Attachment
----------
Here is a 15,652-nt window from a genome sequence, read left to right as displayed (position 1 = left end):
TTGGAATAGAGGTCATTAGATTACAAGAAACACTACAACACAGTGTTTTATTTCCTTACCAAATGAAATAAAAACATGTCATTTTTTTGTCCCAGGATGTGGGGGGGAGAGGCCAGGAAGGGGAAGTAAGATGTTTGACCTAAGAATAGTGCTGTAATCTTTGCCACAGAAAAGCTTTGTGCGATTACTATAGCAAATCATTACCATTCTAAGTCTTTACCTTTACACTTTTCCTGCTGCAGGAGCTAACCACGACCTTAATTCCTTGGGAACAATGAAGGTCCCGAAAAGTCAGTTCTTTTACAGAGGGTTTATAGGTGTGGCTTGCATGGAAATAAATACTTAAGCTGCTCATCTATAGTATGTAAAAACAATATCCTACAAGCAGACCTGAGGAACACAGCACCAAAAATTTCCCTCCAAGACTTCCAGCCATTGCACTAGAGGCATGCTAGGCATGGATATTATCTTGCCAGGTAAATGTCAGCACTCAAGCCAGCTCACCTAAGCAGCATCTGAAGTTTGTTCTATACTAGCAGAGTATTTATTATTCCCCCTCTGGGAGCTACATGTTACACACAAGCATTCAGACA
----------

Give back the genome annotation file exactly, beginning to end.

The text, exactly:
Here is a 15,652-nt window from a genome sequence, read left to right as displayed (position 1 = left end):
TTGGAATAGAGGTCATTAGATTACAAGAAACACTACAACACAGTGTTTTATTTCCTTACCAAATGAAATAAAAACATGTCATTTTTTTGTCCCAGGATGTGGGGGGGAGAGGCCAGGAAGGGGAAGTAAGATGTTTGACCTAAGAATAGTGCTGTAATCTTTGCCACAGAAAAGCTTTGTGCGATTACTATAGCAAATCATTACCATTCTAAGTCTTTACCTTTACACTTTTCCTGCTGCAGGAGCTAACCACGACCTTAATTCCTTGGGAACAATGAAGGTCCCGAAAAGTCAGTTCTTTTACAGAGGGTTTATAGGTGTGGCTTGCATGGAAATAAATACTTAAGCTGCTCATCTATAGTATGTAAAAACAATATCCTACAAGCAGACCTGAGGAACACAGCACCAAAAATTTCCCTCCAAGACTTCCAGCCATTGCACTAGAGGCATGCTAGGCATGGATATTATCTTGCCAGGTAAATGTCAGCACTCAAGCCAGCTCACCTAAGCAGCATCTGAAGTTTGTTCTATACTAGCAGAGTATTTATTATTCCCCCTCTGGGAGCTACATGTTACACACAAGCATTCAGACA